TRAVERSE CITY — More than 80 tornadoes swept across the Midwest during a deadly, destructive weekend, and though the Grand Traverse region largely escaped the onslaught, rapidly changing weather nonetheless left its mark here.
Storms brought high winds that reached 46 mph and deposited between 2 and 3 inches of rain in the region.
Temperatures reached a balmy 64 degrees on Sunday, but fell to the 30s on Monday.
“That’s normal, this up and down,” said Mike Boguth, a National Weather Service meteorologist in Gaylord.
Boguth said that locals can expect to see such roller coaster weather patterns throughout the rest of the month. Temperatures should warm again to the 40s on Wednesday and Thursday before dropping over the weekend. Boguth predicted the coldest air on Sunday, when the high likely will be in the 20s.
Weekend precipitation caused Antrim County officials to issue a high-water-level alert. Water along the Chain of Lakes hasn’t caused major damage yet, but lake levels on Intermediate Lake near Bellaire climbed 3.5 inches overnight.
“This is essentially a cautionary alert to the folks that have property on the water, asking them to be aware, and we’d like them to take measures if they can to protect their property,” said Mark Stone, the operator of dams for Antrim County.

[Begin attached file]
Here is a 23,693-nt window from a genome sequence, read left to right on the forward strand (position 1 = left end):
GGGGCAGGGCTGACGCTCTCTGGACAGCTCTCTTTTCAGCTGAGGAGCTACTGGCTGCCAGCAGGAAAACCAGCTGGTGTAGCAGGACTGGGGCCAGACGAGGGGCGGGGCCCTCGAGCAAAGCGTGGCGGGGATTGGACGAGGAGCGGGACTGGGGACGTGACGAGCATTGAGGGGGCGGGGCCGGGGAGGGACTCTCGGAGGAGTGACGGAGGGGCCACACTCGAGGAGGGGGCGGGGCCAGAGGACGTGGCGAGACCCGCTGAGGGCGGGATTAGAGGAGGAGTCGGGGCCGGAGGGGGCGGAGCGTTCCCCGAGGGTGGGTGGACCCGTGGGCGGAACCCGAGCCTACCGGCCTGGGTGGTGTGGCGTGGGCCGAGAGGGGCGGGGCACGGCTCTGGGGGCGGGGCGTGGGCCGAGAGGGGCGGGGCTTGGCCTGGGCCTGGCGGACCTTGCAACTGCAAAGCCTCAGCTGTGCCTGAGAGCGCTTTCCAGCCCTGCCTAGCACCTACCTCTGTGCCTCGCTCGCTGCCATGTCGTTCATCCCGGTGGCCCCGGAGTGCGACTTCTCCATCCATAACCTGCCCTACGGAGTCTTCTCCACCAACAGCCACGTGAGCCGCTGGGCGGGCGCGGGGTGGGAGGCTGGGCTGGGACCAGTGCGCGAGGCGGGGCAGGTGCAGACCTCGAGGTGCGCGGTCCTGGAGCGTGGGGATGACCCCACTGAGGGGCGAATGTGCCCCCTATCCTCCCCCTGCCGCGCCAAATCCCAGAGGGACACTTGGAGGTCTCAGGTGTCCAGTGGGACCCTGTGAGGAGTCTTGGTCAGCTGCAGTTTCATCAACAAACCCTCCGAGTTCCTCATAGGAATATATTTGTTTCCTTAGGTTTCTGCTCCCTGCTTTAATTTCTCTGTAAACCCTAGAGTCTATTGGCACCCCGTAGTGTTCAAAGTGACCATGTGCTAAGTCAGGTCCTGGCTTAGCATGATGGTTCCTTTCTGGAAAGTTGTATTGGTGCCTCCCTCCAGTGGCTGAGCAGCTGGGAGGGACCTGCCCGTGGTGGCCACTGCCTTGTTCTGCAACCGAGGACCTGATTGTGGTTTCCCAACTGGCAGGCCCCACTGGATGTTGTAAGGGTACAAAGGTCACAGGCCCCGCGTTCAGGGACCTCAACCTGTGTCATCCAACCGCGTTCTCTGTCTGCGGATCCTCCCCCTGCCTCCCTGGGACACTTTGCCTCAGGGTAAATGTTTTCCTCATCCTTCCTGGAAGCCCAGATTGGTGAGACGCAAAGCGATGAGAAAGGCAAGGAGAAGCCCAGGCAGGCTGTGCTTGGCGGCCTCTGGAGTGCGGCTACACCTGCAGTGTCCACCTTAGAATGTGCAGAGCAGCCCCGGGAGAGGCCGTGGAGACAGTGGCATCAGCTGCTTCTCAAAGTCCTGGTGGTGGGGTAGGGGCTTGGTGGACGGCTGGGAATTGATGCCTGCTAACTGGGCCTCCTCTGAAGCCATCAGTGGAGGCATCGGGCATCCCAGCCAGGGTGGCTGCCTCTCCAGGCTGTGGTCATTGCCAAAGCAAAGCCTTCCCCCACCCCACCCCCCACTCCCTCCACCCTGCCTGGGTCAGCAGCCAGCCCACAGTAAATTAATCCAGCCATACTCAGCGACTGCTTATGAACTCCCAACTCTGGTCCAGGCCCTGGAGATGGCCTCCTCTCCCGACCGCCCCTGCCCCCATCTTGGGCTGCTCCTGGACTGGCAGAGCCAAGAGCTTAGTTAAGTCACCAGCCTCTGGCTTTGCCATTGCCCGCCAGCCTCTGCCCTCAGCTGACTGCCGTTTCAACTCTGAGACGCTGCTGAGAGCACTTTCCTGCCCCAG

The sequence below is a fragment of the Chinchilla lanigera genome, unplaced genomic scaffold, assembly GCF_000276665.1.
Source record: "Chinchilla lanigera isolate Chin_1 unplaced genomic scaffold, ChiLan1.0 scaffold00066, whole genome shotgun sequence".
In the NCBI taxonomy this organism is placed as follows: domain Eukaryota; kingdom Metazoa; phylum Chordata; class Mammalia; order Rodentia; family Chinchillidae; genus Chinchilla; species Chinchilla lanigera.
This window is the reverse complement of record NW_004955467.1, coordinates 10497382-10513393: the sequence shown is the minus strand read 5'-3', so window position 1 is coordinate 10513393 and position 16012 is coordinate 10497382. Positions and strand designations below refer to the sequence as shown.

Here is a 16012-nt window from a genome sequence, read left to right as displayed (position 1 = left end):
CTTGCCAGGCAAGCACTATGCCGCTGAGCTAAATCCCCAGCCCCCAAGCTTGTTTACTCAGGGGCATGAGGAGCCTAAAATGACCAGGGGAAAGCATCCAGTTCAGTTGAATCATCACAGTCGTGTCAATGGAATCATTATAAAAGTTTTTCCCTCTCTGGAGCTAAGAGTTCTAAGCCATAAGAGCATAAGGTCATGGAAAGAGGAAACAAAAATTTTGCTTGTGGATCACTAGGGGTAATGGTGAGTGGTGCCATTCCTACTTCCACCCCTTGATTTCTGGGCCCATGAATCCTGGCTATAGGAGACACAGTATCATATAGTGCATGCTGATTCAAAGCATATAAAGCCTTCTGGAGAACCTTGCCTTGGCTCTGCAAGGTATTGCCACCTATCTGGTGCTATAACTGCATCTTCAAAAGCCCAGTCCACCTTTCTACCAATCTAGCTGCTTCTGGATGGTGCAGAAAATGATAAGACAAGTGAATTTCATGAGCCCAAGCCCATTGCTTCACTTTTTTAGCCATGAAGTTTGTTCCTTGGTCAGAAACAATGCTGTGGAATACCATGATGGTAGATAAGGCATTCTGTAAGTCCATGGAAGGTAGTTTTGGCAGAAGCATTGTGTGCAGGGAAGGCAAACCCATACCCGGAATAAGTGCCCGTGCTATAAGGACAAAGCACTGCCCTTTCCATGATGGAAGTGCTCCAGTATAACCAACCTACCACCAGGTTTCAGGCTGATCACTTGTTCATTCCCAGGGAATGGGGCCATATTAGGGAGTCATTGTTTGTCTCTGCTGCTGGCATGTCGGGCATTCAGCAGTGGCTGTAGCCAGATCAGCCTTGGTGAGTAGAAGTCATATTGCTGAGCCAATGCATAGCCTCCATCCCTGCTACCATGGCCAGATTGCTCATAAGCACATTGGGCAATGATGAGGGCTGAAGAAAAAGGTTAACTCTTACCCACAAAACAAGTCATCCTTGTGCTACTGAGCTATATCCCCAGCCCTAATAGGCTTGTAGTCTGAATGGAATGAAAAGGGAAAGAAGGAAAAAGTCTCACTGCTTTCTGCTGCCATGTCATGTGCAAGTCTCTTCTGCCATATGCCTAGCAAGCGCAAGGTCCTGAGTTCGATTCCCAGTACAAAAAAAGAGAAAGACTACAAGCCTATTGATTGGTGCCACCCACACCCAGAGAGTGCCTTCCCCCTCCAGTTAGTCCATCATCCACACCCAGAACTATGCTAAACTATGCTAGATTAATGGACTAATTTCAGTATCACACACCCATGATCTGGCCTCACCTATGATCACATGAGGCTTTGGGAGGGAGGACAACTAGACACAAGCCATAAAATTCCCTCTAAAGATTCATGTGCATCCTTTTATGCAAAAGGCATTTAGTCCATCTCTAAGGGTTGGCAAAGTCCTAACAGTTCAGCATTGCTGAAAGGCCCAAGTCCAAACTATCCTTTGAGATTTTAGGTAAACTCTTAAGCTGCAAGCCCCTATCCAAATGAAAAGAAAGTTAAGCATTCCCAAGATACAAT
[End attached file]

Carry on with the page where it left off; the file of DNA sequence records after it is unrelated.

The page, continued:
Stone said lake levels already hit a record high two weeks ago, after waters from a record wet April never returned to normal.
“We went into fall with pretty saturated soils,” Stone said. “As rain started in October, there was really no holding capacity for that water to soak into the ground.”
All the lake water eventually empties into Lake Michigan, but Stone says it’s a long trip through many narrow waterways.
In Grand Traverse County, two flights in and out of Cherry Capital Airport were cancelled Sunday afternoon because of weather in Chicago, said airport executive director Kevin Klein.
“We did overall quite well with the amount of weather through the Midwest,” Klein said.
High wind speeds over the weekend also left thousands without power. Great Lakes Energy Communications Director Dave Guzniczak said about 3,500 customers in Antrim and Kalkaska counties lost power during the storm, and around 500 Consumers Energy customers in the five-county area also lost electricity.
The closest tornado touched down in Otsego County, northeast of Traverse City.